Conversely, the ability to take on an anonymous identity using an avatar can be liberating. But the increasingly real social interactions afforded by online venues such as Second Life are also causing debate on the impact of these virtual communities on our psychological health and community life. One-third of those who play the online game Second Life report that they spend more time in the game than in the real world. “We should be aware that we may be modifying ourselves as well as our online personas,” said Baroness Susan Greenfield, Director, The Royal Institution of Great Britain.
Step Up Action on Education
Online anonymity can also harbour malicious intentions, sexual predators, white-collar criminals and even terrorists. The rise of online crime has sparked calls for a system that tracks the real identity and even location of anyone using the Internet. “The police will love it and we will love it. It will be a business opportunity,” said John Gage, Sun Microsystems’ Chief Researcher and Vice-President. Opponents of such a system argue that it would only reduce online privacy, giving authorities too much control over public communications and reduce the Internet’s power as an outlet for political dissidence and uncensored debate. Many already fear that the growing amount of information we supply over the Internet, or to devices that connect to it, are creating a virtual surveillance network that could be abused by governments or hijacked by criminals. Grave concerns about privacy, security and online fraud threaten to derail the very future of Internet commerce. The explosion of unwanted spam e-mail is a vivid example of how online miscreants are jeopardizing the future of this new sector. Most spam is generated by malicious programs that enter personal computers over the Internet and then surreptitiously collect and disseminate private information from e-mail addresses to bank account passwords. Linked together over the Internet, these remote spy programs form virtual computing networks that can be used to commit even more sophisticated crimes. Companies registering domain names need to make greater efforts to ensure that they know the true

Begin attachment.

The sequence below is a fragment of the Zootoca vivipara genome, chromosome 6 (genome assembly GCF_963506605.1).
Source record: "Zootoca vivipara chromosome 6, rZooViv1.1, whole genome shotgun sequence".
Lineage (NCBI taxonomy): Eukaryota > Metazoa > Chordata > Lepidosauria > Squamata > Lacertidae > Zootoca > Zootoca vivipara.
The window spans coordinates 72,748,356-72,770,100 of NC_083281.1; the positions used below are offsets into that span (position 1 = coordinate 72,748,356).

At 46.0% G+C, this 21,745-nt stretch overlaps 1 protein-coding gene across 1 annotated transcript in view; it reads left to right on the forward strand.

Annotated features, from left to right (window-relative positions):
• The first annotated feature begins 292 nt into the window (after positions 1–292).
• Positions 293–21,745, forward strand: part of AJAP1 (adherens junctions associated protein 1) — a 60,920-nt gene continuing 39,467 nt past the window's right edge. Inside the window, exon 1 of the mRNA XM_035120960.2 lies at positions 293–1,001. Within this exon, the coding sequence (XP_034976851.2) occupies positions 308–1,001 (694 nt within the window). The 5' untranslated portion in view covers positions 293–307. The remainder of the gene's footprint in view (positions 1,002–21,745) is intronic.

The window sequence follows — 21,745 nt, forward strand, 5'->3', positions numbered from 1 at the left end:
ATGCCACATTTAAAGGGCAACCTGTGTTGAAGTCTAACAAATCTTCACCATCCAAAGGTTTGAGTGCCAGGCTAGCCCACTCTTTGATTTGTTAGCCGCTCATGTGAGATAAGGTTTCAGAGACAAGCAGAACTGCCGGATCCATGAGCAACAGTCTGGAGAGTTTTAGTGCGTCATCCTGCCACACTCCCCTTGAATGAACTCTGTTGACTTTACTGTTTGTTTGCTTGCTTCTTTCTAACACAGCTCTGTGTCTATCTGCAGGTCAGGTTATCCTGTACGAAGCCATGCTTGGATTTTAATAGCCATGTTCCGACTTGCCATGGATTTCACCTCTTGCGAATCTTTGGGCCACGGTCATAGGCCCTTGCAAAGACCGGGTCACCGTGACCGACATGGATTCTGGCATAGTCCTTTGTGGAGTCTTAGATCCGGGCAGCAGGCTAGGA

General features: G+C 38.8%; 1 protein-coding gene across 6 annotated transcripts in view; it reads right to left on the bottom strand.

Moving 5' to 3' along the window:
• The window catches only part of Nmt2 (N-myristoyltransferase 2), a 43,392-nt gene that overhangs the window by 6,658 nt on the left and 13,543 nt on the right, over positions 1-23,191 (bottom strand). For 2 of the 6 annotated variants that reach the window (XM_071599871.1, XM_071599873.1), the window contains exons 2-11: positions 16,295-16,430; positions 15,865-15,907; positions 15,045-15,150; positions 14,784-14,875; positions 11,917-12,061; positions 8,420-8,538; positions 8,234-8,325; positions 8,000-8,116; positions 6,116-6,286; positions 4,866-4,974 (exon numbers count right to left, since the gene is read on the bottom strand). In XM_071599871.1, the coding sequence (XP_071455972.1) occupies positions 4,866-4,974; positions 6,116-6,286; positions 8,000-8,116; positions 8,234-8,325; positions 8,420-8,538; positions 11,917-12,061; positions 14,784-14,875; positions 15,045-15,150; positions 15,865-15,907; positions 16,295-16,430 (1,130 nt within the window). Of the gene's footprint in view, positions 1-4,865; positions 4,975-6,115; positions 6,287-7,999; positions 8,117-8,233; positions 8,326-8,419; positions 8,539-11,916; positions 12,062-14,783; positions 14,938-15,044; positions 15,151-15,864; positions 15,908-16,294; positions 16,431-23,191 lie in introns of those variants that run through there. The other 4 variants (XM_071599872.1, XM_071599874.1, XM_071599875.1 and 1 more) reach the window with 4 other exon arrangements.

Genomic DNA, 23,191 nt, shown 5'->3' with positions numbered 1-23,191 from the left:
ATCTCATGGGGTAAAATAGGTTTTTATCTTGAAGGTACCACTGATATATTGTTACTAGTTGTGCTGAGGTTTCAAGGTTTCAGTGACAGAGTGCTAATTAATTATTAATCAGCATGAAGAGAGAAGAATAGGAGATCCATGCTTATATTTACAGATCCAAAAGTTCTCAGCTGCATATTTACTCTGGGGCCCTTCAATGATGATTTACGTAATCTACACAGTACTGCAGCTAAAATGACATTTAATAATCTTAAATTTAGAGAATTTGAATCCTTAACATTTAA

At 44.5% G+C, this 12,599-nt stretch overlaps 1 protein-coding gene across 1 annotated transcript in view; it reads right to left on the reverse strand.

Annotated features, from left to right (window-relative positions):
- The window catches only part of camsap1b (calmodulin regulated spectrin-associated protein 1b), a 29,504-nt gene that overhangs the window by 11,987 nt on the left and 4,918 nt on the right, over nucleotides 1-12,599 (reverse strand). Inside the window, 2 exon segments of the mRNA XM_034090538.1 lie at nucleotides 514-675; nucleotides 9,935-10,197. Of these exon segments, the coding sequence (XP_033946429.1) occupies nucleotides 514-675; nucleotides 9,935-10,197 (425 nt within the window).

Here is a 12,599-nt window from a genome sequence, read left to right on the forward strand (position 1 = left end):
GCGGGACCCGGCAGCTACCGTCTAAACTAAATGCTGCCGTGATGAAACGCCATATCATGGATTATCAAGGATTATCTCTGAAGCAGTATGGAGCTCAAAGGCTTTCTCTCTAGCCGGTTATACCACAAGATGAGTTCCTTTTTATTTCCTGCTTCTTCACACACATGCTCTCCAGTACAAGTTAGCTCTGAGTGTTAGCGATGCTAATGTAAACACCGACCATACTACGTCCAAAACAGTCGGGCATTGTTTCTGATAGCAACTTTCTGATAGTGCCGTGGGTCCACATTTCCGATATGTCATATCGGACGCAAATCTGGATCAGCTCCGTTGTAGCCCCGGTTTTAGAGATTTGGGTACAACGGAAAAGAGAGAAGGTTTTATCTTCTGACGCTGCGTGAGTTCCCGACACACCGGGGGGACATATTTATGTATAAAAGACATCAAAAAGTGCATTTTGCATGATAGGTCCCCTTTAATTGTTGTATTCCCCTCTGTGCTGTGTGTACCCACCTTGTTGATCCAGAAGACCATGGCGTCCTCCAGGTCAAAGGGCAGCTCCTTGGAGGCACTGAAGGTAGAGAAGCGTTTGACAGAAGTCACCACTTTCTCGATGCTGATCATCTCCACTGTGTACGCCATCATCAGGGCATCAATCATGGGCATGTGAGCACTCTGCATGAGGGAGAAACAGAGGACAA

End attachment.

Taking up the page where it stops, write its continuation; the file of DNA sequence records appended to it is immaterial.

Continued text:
identity of their owners. And computer operating systems should be reconstructed so that the information received over the Internet cannot also be used to execute programs. “The operating systems of the computers we’re using are so vulnerable,” said Vinton G. Cerf, Chairman of the Board of Internet Corporation for Assigned Names and Numbers (ICANN). “We need to get the people who make the cars not to leave the keys in the car.” The spread of collaborative knowledge building among online communities was an unexpected part of the Internet’s evolution, even if in hindsight it seems an inevitable progression of the Internet’s original function of exchanging information among scientific researchers. Now, the ability to facilitate borderless collaboration is altering the very concept of how institutions and companies conduct R&D. Companies, and even financial institutions, can now spread problem solving across a broad universe of diverse intelligence. How such collaborative models of innovation will shape the world of patents and intellectual property rights is still unclear. But companies are already trying to devise new commercial techniques for harvesting and mining the wealth of information that exists on the Internet.
Given that basic education is a right for every child, there is a compelling moral, social and economic case for setting education as the top priority on the development agenda. This is the motivation behind the World Economic Forum Global Education Initiative (GEI). At the World Economic Forum Annual Meeting 2007, key stakeholders met privately to step up efforts to meet the considerable challenges in education, notably the Millennium Development Goal of universal primary education. Among the leaders participating in the discussions were Prime Minister Ahmed Mahmoud Nazif of Egypt, UK Chancellor of the Exchequer Gordon Brown, H.M. Queen Rania of the Hashemite Kingdom of Jordan, as well as the leaders of several international and donor organizations and the CEOs of companies that are partners in the Forum’s Global Education Initiative (GEI) including Cisco, Intel and Microsoft. Young people from around the world gave their views in a session on youth. “We challenge you, the economic powerbrokers, to put your words and our hopes into action,” said Yoo-Sun Andrea Choi, a student from South Korea.